Things were looking bad for Europe, when of all things the most outlandish solution to the crisis was started to circulate everywhere, It was promulgated not through political manifestos but through a series of novels. The author, a young Dutch woman of American descent, whose mother converted to Islam even before it was the New Islam quickly became the most read author in Europe. Her books called for, believe it or not, the establishment of a monarchy, an Islamic monarchy called a Caliphate in Europe, a form of government that had not existed anywhere for centuries. Why bring back the most anachronistic relic of a past long gone? It made no logical sense. If a republic could not manage its internal affairs, how on earth could a monarchy be anything but pouring oil on the flames of discontent?
And yet, such was the power of the author, Khalifa Al-Masri, and such was her following, that this outlandish idea started getting adherents, first half-embarrassedly by some renegade intellectuals, but gradually, mainly thanks to the film adaptations of her novels, by the general public. Here is what was the core of Khalifa’s proposition. The problem of the republic was not its vast size or the cultural, ethnic, and linguistic diversity of its citizens. Neither could the problem be blamed on New Islam, which clearly had the support of the majority of at least the young people of the state. The problem , according to Al-Masri, was the outmoded form of a republican government trying to rule a federation, and modeled on the long bankrupt model of a United States of America, long past its prime.
There was another model, a model not tried anywhere for 300 years, and even that model was a corrupt version of a much more successful model that had not existed for close to 2,500 years, said Khalifa in her stories. That model was the original Muslim Caliphate in Baghdad that flourished under the Caliph Harun Al-Rashid. In that model, a head of state was elected for life, though he could be removed by his Viziers (or cabinet) if he abused his position. The salient point that caught the fancy of everyone, federalists and separatists alike, was the one tenet of Islam most missing from the new religion, tolerance. It was the remarkable tolerance of early Islam that was its enduring legacy.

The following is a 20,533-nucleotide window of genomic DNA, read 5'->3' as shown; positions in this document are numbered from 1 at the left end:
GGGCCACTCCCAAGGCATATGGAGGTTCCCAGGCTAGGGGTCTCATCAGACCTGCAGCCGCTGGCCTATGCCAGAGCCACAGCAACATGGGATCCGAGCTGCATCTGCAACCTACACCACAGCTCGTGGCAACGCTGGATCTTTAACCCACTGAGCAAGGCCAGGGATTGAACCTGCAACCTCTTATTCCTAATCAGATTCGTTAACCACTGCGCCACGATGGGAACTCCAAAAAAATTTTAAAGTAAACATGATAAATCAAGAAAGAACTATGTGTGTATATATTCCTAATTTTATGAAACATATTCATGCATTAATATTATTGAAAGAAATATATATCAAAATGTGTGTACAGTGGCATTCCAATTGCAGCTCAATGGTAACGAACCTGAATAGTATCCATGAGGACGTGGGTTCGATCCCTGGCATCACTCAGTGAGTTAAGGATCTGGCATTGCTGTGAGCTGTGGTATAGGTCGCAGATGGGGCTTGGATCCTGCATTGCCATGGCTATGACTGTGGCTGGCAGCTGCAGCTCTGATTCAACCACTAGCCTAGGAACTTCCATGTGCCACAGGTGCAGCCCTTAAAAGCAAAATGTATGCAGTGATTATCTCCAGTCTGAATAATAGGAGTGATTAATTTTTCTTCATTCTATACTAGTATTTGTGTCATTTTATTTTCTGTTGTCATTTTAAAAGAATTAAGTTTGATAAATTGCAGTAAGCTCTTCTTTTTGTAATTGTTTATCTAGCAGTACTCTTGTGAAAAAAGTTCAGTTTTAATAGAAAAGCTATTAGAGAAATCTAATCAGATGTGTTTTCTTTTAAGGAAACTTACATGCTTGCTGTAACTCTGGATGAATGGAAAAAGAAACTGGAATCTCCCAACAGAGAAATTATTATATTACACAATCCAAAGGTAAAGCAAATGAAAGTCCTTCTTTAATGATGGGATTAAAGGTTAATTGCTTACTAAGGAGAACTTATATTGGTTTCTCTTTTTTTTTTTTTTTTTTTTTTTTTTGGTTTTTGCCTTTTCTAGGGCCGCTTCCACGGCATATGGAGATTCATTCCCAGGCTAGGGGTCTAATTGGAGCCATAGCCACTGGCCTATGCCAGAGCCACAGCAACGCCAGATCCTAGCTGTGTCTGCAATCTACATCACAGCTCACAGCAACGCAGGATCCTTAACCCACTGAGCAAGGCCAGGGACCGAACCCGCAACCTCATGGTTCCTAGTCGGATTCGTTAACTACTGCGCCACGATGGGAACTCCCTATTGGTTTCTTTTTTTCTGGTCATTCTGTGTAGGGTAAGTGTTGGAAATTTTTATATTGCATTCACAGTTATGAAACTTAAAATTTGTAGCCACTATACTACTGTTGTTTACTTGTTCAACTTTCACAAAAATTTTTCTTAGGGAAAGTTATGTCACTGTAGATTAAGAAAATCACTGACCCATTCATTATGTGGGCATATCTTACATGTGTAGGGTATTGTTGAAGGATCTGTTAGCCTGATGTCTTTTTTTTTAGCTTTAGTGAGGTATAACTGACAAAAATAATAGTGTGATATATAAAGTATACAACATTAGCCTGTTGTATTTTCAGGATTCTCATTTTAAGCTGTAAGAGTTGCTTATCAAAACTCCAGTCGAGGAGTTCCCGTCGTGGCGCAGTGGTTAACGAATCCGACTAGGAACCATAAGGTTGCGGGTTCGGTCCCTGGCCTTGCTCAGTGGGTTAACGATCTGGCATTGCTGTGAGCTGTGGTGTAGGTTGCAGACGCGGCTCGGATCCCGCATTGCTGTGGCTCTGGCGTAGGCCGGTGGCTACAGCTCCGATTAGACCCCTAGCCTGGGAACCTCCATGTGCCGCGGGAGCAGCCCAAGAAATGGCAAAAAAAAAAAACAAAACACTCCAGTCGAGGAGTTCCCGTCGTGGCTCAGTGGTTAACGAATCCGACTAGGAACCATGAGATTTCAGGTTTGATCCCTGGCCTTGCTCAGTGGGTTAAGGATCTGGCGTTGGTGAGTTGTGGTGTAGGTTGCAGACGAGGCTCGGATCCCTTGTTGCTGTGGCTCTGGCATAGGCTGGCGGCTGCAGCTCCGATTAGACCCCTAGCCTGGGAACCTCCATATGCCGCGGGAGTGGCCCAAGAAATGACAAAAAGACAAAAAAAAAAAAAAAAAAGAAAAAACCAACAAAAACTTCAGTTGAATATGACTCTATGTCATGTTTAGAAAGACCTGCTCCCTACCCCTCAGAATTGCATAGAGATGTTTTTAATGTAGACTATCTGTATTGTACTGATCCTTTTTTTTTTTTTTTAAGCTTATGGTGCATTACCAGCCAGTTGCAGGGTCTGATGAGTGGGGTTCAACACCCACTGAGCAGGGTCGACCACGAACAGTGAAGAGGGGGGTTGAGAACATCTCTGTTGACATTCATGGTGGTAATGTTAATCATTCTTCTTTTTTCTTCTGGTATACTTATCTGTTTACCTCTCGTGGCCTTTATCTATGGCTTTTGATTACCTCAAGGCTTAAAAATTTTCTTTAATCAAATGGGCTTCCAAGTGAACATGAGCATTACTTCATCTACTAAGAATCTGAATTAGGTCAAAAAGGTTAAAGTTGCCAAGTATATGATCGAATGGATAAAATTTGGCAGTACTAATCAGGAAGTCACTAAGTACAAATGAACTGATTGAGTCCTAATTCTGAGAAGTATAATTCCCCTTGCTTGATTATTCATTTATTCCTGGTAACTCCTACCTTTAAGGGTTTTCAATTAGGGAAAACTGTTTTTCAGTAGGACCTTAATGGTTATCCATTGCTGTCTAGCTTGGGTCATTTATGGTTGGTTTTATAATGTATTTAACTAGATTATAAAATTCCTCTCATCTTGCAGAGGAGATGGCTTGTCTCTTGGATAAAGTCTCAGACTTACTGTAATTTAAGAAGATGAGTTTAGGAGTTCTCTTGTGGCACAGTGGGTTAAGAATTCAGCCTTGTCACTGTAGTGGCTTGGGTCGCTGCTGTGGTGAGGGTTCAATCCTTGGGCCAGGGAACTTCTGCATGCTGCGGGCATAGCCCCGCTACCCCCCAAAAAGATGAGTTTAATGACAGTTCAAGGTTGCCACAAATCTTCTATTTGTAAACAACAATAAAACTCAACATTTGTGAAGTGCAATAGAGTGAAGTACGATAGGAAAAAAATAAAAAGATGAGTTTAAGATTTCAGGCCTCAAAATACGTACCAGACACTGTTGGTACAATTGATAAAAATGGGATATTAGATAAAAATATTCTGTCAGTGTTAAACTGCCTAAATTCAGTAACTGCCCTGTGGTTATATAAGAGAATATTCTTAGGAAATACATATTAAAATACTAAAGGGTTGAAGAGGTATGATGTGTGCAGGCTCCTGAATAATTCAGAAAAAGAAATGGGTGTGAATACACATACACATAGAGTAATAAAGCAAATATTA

Of course Khalifa did not advocate a literal return to a medieval form of government. All she suggested in her thrilling tales and movies was the possibility of letting people feel masters in their own backyard, without regard to how many different backyards the country actually consisted of. Let there be no more uniformity in Europe, but let there be a central authority that governs through the approbation of the multitude, a focal point to hold for the empire.
It was a ridiculous premise, to say the least, one destined to be forgotten once a new literary fad or film style swept the public. But against all odds, Khalifa continued to fire up people’s imagination with her images of a benign, respectful, and civilized co-existence between entities of semi-autonomy and between the individuals who made up those entities.
In the end, as all other option were failing, and the Eurasian experiment was seeming to collapse, Khalifa’s harebrained idea started to seem to be the only way out. When it was put to a referendum just five years ago it won an overwhelming approval. Now, the only question that remained (and a thorny one at that) was who could be entrusted with the immense responsibility of governing the largest empire on earth, for life?
It was a no-contest. Khalifa Al-Masri, a mother of two young children, the most celebrated author of Eurasia, who had never held a public office, was the only candidate. She chose as her royal name the title Khalifat Al-Awlad, the empress of children.